It doesn’t get more impressive than the sailfish.
With fantastic colors, graceful movements, and lightning-quick speed, these highly-prized trophy fish are one of nature’s most impressive creatures. The sailfish may not be a top choice for table-fare, but it remains one of the most sought-after fish for anglers all over the world, including the warm coastal waters here in the USA.
They are also considered that fastest fish in the ocean. In fact, sailfish have been clocked leaping out of the water at 68 mph!
Catching these fish can be a challenge, but when done right, it’s an angler’s dream come true.
ABOUT THE SAILFISH
There are two subspecies of the sailfish, the Atlantic and the Indo-Pacific. However, recent research has discovered that genetically, the two are essentially the same, although they do not breed together.
The sailfish’s habitat is essentially the entire tropical belt of the planet. Generally, they are found offshore, usually feeding off schools of fish near the surface. Their food includes schooling fish like sardines and anchovies, although they have been known to feed on squid and octopus. They usually feed in groups, using their numbers to keep bait-pods in place.
Sailfish are highly abundant throughout the world; outside of common fishing regulations, there is currently no special status or protection for these fish.
TIPS FOR CATCHING SAILFISH
Sailfish aren’t the biggest fish in the ocean, so you won’t need the heaviest gear at the bait shop. However, you will need fairly strong line and rods. Many sailfish guides carry upwards of 50 pound braided line with a matching fluorocarbon leader. There are many rigs that you can use, and the setup will change the weight of line you should select.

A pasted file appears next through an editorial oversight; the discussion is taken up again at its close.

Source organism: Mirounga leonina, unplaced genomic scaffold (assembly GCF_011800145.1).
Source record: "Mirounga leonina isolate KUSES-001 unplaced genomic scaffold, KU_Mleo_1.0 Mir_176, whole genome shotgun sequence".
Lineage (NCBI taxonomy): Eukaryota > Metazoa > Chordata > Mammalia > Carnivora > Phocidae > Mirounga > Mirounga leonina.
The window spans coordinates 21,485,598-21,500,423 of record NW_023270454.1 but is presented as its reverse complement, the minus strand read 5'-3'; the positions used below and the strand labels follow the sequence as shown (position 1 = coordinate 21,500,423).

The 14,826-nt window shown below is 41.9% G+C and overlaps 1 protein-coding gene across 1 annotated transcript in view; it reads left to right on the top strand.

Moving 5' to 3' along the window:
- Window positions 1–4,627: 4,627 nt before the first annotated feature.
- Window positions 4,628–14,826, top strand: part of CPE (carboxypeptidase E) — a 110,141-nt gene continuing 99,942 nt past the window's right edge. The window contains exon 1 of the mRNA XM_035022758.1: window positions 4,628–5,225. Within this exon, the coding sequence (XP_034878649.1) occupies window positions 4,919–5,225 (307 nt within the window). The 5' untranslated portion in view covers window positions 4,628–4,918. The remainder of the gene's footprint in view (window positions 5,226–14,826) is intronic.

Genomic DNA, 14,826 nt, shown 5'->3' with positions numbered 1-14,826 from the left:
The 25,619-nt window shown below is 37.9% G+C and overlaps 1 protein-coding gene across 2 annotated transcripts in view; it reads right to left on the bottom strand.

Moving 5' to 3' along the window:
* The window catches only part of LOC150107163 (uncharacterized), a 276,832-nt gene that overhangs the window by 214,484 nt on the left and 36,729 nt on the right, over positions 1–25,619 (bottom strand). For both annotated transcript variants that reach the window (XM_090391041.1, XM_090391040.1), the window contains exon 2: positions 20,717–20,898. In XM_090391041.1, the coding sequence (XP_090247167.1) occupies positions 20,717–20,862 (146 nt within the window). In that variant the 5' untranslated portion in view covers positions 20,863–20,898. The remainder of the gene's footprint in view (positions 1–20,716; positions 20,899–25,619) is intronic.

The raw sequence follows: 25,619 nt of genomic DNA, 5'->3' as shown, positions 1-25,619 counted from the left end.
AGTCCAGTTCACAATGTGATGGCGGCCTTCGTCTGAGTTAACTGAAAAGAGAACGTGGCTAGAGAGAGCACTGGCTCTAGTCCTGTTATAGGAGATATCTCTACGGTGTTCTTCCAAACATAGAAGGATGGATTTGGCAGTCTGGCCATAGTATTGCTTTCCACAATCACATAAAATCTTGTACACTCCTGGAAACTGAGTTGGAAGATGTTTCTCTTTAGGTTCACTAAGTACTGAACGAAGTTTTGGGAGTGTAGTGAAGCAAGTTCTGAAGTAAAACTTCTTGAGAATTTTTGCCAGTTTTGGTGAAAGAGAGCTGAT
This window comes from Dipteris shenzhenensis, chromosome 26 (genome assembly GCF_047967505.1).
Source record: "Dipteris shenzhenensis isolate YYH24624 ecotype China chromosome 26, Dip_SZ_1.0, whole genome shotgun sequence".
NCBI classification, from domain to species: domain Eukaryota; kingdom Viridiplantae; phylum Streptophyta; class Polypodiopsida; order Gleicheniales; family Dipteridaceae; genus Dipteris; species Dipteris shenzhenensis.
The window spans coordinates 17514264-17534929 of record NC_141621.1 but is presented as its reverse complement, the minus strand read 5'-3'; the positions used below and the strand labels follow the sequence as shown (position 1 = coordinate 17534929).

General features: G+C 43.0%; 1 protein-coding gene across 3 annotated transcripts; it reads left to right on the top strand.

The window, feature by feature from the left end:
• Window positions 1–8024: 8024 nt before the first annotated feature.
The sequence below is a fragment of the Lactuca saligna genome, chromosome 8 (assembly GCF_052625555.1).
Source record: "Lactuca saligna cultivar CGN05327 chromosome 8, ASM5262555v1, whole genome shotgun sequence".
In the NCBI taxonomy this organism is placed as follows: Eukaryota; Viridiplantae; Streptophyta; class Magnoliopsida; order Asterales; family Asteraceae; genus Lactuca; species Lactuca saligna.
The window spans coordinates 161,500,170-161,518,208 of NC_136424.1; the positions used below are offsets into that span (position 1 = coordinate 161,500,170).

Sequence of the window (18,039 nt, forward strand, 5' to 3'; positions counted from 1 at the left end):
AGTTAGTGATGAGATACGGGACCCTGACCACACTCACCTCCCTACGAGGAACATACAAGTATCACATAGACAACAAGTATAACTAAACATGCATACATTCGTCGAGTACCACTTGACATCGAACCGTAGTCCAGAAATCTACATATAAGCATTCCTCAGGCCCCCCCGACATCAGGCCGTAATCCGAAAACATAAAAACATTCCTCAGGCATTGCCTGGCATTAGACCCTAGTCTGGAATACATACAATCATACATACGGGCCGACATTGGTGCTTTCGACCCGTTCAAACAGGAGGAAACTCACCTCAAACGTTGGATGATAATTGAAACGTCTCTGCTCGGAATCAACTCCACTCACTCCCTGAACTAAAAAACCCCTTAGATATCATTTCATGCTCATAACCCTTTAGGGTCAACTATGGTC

Nearly any small bait you pull from the water will be effective for catching sailfish. You can use blue runners, threadfin herring, cigar minnows, large pilchards, and more. Having live bait is essential, so change out your baits when they start to slow or die. The panicked, frenzied vibrations of fresh bait are what usually attracts the mighty sailfish.
Sailfish are usually found in offshore water depths around 60 to 180 feet. If you can target these depths and stay within range of reefs, you are in good shape. Sailfish are visual hunters, so clear water is their favorite habitat. Keep an eye out for pods of school fish bursting at the surface followed by the shimmering sails slicing the water. You can also look for birds, as they may lead you to the school.
Always covers as much water as possible by casting baits in multiple directions. When a sailfish is hooked, bring in any lines that will interfere with the catch, but leave out the ones that won’t; they jus may bring your next trophy.